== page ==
Suppose I am creating two crontab files.

  1. /tmp/my-crontab
  2. /root/my-alternate-crontab

Each crontab file is sheduled to run diffrent scripts.

When I start the cronjob the first is replaced with the older one.

crontab -u smarak /tmp/my-crontab
crontab -u smarak /root/my-alternate-crontab

Is the above possible for a single user ?

  • Why do not have all the commands in one cron? Or use at for single runs? – Romeo Ninov Apr 24 '17 at 11:41
  • Hi Romeo, Thanks for the quick response. Yes it is fine to take the commands in a single file. But just wanted to know why multiple crontab files for a single user is not possible. – SKM Apr 24 '17 at 11:44

No. Each user has one crontab. Why? Because the crontab is the "table" ("tab") of all cron jobs associated with a single user.

If you want to run multiple things with cron, just add multiple lines in your crontab.

If you have multiple files with cron job specifications, just concatenate them:

cat crontab1 crontab2 crontab3 >my-crontab
crontab my-crontab

Two ways to work around having a single crontab.

Put your crontab entries in files in some directory, like ~/crontab.d/thisandthat.cron, then commit any changes from those to the system crontab with:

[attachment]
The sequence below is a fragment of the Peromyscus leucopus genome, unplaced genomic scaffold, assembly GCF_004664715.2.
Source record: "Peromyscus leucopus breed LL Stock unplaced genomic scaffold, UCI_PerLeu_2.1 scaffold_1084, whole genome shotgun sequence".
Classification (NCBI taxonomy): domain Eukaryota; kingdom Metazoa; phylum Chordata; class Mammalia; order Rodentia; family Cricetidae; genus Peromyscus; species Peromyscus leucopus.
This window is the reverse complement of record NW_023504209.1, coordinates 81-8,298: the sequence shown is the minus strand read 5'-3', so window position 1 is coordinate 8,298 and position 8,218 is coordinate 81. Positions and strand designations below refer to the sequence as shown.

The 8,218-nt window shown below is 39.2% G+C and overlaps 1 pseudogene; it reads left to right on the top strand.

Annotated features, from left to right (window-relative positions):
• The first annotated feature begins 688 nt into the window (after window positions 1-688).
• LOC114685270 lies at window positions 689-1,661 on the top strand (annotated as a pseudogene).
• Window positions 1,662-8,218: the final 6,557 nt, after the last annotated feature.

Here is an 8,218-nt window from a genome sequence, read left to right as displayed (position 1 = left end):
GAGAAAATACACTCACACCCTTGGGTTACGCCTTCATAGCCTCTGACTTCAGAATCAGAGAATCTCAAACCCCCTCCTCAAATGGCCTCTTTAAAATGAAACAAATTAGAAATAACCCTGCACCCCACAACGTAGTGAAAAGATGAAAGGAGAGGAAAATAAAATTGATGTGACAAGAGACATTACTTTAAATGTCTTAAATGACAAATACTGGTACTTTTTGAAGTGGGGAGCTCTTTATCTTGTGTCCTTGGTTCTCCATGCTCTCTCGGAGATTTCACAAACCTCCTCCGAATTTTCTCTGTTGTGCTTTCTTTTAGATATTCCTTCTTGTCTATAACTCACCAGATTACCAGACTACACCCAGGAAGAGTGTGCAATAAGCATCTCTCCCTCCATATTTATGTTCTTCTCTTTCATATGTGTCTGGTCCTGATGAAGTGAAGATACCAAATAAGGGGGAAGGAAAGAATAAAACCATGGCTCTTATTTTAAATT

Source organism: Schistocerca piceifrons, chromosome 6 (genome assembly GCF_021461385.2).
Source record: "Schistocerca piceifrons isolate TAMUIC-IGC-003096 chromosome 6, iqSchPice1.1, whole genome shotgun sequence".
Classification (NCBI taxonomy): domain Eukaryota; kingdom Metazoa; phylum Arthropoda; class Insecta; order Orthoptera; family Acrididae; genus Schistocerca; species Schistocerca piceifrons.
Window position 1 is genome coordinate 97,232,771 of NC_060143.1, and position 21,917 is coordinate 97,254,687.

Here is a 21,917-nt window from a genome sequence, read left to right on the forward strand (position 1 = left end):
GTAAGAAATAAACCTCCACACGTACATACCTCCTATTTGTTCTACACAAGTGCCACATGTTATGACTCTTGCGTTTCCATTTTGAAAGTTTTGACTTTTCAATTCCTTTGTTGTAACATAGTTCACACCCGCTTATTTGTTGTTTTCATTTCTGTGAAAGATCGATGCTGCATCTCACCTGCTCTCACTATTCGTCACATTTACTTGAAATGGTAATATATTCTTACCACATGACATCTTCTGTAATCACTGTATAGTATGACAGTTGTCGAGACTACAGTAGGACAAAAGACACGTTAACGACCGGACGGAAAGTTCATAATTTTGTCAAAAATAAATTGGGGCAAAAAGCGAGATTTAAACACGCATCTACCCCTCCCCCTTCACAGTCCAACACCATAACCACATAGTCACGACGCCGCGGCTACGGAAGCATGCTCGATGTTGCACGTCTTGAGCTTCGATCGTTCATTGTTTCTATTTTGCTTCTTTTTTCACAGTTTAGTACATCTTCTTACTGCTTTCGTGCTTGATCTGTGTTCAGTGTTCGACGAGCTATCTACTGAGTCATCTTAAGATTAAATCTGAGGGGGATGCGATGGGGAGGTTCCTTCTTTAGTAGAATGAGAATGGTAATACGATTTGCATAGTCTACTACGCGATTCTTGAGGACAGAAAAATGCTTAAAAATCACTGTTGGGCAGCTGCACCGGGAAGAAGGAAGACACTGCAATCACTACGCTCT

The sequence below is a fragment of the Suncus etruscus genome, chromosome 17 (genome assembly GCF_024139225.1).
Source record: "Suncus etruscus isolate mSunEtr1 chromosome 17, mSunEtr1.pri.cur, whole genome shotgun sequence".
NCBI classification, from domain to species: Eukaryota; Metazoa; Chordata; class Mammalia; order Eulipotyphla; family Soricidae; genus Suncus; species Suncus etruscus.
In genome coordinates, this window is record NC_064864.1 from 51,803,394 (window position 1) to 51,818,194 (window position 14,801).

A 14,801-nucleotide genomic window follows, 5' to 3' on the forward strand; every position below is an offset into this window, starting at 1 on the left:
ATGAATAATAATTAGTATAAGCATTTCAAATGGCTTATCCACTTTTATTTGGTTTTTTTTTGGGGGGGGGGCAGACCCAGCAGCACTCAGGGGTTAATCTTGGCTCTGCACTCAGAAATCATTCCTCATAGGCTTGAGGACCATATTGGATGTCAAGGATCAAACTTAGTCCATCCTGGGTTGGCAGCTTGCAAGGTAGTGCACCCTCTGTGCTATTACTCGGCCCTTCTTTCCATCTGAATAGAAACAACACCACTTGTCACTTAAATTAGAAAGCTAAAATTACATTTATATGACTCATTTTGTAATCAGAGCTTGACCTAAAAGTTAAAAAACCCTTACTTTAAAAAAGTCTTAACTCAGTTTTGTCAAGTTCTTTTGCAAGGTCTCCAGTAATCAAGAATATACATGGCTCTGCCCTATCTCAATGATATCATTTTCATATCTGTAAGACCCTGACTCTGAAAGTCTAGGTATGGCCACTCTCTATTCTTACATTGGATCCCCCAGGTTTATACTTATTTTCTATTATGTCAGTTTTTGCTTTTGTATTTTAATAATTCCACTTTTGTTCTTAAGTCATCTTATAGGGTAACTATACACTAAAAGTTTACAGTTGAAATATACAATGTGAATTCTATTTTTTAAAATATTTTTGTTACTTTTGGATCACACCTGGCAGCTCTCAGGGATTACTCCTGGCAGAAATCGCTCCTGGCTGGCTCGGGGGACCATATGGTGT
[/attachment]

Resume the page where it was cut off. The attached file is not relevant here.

cat ~/crontab.d/*.cron | crontab -

The extension .cron is to avoid accidentally including backup files from editors. Note that since all the files are concatenated together, any variables set in the files will also apply to files that come later.

You could also do something similar to how /etc/cron.hourly and friends are implemented in Debian. The main /etc/crontab contains rules like this:

17 *    * * *   root    cd / && run-parts --report /etc/cron.hourly

You could arrange for a single crontab entry to run multiple programs. Debian's run-parts dir is similar to for f in dir/* ; do "$f" ; done except that it skips odd filenames, again to avoid running backup files created by editors etc.

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